NCAA passes new regulations

By Gus Bode

The NCAA is making it a lot harder to balance sports and academics in colleges across the nation this fall.

Starting Aug. 1, incoming student-athletes must have 24 hours of academic credit completed before they enter their second year. In addition, student-athletes must complete 40 percent of their classes toward their degree by the end of their sophomore year. Twenty percent must also be earned during each of their third and fourth years.

“As far as the university as a whole, there’s not any special preferences given to student-athletes,” said Kristina Therriault, coordinator of Student Services for SIU Athletics.


The NCAA also passed a new requirement that states high school student-athletes now have to take 14 core classes, unlike 13 in the old system. Provided the students pass all 14 classes, they will be able to enter college even if they scored low on standardized tests like the SAT and ACT.

The new requirements make it easier for high school prospects to attend college, but it also makes it harder to stay there.

“There are really two ways to look at it,” SIU men’s swimming head coach Rick Walker said. “One way is looking at how much this is going to screw everybody up and the other is the amount of challenges incoming athletes are going to face.”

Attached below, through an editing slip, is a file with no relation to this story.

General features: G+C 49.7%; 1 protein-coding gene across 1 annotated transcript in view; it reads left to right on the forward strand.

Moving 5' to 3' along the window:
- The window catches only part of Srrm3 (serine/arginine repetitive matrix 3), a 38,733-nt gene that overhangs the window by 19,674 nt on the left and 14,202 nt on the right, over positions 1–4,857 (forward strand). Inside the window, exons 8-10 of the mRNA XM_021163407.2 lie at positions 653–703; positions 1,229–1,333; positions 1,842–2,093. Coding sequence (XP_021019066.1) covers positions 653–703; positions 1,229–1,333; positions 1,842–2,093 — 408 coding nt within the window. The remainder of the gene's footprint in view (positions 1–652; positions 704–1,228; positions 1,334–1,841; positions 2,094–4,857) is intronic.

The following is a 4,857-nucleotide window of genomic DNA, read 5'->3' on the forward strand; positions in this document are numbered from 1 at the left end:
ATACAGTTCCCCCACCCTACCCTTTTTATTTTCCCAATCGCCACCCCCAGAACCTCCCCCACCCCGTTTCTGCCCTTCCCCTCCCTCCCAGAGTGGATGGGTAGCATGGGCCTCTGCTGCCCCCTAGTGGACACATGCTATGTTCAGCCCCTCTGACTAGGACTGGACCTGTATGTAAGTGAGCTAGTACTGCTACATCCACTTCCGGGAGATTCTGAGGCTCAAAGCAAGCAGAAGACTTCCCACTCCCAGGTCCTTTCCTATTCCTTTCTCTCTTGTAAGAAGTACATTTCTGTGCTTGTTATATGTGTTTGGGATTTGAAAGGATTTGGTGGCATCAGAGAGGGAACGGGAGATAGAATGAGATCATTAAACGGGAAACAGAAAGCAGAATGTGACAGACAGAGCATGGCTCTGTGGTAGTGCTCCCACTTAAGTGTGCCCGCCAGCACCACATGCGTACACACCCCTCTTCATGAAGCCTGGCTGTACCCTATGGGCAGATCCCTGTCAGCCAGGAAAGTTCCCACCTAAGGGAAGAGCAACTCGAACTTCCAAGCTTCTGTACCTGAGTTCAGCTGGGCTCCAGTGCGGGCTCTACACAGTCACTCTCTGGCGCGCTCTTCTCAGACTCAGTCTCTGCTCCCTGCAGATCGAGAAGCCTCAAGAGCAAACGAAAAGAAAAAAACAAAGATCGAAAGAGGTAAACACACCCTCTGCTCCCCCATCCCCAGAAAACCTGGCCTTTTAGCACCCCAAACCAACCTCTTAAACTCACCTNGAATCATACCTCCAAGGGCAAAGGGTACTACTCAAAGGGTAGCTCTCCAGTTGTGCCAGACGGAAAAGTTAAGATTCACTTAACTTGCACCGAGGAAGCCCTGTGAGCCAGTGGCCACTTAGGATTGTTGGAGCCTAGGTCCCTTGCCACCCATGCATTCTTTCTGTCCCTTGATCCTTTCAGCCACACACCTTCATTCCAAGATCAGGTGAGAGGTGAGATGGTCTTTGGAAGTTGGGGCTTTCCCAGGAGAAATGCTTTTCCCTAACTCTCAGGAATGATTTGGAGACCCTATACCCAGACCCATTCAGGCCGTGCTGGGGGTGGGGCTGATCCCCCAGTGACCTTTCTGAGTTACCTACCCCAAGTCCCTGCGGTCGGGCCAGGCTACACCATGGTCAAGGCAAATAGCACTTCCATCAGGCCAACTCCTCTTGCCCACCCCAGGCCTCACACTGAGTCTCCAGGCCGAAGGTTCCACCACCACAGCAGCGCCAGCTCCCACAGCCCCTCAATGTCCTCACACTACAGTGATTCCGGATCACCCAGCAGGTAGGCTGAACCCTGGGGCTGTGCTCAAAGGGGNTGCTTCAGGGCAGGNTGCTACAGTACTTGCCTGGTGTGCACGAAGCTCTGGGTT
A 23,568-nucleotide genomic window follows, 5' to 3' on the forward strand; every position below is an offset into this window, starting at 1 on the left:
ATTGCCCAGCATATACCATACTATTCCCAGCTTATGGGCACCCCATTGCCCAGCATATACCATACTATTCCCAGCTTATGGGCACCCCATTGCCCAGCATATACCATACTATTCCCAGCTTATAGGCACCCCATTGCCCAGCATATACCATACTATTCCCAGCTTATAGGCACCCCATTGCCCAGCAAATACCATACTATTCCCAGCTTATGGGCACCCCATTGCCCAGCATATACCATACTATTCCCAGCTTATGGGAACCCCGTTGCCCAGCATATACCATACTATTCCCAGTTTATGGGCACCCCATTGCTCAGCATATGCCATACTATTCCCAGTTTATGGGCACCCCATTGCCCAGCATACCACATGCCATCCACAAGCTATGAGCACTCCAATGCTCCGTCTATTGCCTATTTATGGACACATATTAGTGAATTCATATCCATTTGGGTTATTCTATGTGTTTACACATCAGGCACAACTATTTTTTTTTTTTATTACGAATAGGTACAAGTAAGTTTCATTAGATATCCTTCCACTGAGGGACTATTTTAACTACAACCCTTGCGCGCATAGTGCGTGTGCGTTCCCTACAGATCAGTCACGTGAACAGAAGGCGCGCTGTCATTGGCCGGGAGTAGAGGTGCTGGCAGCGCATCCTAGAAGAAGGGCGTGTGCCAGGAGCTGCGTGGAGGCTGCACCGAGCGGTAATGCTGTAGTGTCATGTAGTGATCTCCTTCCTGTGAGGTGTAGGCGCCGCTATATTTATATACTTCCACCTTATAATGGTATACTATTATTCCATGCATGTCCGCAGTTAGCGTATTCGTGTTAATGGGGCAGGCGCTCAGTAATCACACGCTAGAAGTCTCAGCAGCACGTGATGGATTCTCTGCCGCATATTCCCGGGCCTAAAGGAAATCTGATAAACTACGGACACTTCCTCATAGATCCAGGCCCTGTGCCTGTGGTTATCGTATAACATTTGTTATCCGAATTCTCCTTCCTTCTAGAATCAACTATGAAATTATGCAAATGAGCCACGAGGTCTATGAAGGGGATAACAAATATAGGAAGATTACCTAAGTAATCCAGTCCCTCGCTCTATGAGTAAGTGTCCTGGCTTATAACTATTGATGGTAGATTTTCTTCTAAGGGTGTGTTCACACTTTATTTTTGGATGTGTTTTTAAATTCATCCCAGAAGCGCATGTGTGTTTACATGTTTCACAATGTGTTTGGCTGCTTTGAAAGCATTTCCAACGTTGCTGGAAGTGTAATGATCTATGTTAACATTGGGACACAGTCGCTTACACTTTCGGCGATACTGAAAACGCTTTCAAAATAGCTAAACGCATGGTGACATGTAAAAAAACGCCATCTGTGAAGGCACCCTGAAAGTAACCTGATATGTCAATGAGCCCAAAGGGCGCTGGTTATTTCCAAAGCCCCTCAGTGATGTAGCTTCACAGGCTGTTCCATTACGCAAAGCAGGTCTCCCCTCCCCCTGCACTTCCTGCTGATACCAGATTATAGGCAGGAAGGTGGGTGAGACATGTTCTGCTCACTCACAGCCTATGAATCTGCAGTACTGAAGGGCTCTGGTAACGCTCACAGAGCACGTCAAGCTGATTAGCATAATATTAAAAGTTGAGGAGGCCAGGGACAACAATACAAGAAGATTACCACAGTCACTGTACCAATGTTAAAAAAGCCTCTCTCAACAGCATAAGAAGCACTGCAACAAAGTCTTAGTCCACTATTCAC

The new changes may be detrimental for students who are not prepared for the academic workload, specifically undecided freshmen.

“Right now, students don’t have a lot of possibilities to switch majors, but it’s going to be even tougher for these new students coming in,” Therriault said. “They have to have 48 hours complete by the start of their junior year, and then the requirements jump up to 60 percent before their senior year.”

The new rules are expected to increase graduation rates and make universities more accountable for the academic success of their student-athletes.

Typically, undecided college freshmen wait around a year before deciding what kind of career they want to pursue. The new regulations will force athletes to decide quicker and make it harder for them to maintain the required pace.


“I don’t know if we can afford to wait for somebody to be undecided, pick a major and then find out that they’re three hours short of the requirements,” Walker said.

Reporter Pete Spitler can be reached at [email protected]